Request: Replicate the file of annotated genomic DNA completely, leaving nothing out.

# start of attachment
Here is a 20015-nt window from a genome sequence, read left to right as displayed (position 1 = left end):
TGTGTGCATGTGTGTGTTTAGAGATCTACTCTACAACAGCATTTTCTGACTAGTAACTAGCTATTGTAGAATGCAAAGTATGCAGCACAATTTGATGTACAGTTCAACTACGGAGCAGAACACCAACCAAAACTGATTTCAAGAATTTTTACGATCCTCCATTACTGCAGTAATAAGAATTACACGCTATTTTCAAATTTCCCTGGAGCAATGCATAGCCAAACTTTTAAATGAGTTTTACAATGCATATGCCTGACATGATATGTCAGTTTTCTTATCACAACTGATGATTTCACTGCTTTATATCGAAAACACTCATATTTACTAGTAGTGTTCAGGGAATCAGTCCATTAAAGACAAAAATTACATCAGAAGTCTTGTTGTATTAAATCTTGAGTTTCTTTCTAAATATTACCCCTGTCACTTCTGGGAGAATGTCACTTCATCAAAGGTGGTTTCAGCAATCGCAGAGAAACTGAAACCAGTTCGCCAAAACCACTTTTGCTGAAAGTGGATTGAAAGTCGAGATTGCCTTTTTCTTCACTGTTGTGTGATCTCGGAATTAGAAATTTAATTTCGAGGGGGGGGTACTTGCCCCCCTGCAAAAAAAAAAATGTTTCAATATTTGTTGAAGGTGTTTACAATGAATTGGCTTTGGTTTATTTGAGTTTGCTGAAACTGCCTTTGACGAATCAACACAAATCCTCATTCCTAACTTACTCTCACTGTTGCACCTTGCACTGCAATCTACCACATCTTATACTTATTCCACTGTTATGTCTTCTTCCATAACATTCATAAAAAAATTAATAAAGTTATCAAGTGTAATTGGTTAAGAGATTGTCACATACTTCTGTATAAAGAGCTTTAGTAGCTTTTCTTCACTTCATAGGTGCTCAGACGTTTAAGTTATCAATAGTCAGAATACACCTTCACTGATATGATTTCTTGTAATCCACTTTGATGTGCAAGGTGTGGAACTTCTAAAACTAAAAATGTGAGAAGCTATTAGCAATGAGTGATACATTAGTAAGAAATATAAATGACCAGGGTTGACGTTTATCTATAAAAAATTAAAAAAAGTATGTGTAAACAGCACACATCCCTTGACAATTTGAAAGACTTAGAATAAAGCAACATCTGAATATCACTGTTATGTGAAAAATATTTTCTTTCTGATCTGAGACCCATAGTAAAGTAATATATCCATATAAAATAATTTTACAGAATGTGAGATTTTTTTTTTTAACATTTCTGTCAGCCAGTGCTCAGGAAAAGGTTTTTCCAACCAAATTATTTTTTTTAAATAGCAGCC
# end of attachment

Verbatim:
Here is a 20015-nt window from a genome sequence, read left to right as displayed (position 1 = left end):
TGTGTGCATGTGTGTGTTTAGAGATCTACTCTACAACAGCATTTTCTGACTAGTAACTAGCTATTGTAGAATGCAAAGTATGCAGCACAATTTGATGTACAGTTCAACTACGGAGCAGAACACCAACCAAAACTGATTTCAAGAATTTTTACGATCCTCCATTACTGCAGTAATAAGAATTACACGCTATTTTCAAATTTCCCTGGAGCAATGCATAGCCAAACTTTTAAATGAGTTTTACAATGCATATGCCTGACATGATATGTCAGTTTTCTTATCACAACTGATGATTTCACTGCTTTATATCGAAAACACTCATATTTACTAGTAGTGTTCAGGGAATCAGTCCATTAAAGACAAAAATTACATCAGAAGTCTTGTTGTATTAAATCTTGAGTTTCTTTCTAAATATTACCCCTGTCACTTCTGGGAGAATGTCACTTCATCAAAGGTGGTTTCAGCAATCGCAGAGAAACTGAAACCAGTTCGCCAAAACCACTTTTGCTGAAAGTGGATTGAAAGTCGAGATTGCCTTTTTCTTCACTGTTGTGTGATCTCGGAATTAGAAATTTAATTTCGAGGGGGGGGTACTTGCCCCCCTGCAAAAAAAAAAATGTTTCAATATTTGTTGAAGGTGTTTACAATGAATTGGCTTTGGTTTATTTGAGTTTGCTGAAACTGCCTTTGACGAATCAACACAAATCCTCATTCCTAACTTACTCTCACTGTTGCACCTTGCACTGCAATCTACCACATCTTATACTTATTCCACTGTTATGTCTTCTTCCATAACATTCATAAAAAAATTAATAAAGTTATCAAGTGTAATTGGTTAAGAGATTGTCACATACTTCTGTATAAAGAGCTTTAGTAGCTTTTCTTCACTTCATAGGTGCTCAGACGTTTAAGTTATCAATAGTCAGAATACACCTTCACTGATATGATTTCTTGTAATCCACTTTGATGTGCAAGGTGTGGAACTTCTAAAACTAAAAATGTGAGAAGCTATTAGCAATGAGTGATACATTAGTAAGAAATATAAATGACCAGGGTTGACGTTTATCTATAAAAAATTAAAAAAAGTATGTGTAAACAGCACACATCCCTTGACAATTTGAAAGACTTAGAATAAAGCAACATCTGAATATCACTGTTATGTGAAAAATATTTTCTTTCTGATCTGAGACCCATAGTAAAGTAATATATCCATATAAAATAATTTTACAGAATGTGAGATTTTTTTTTTTAACATTTCTGTCAGCCAGTGCTCAGGAAAAGGTTTTTCCAACCAAATTATTTTTTTTAAATAGCAGCC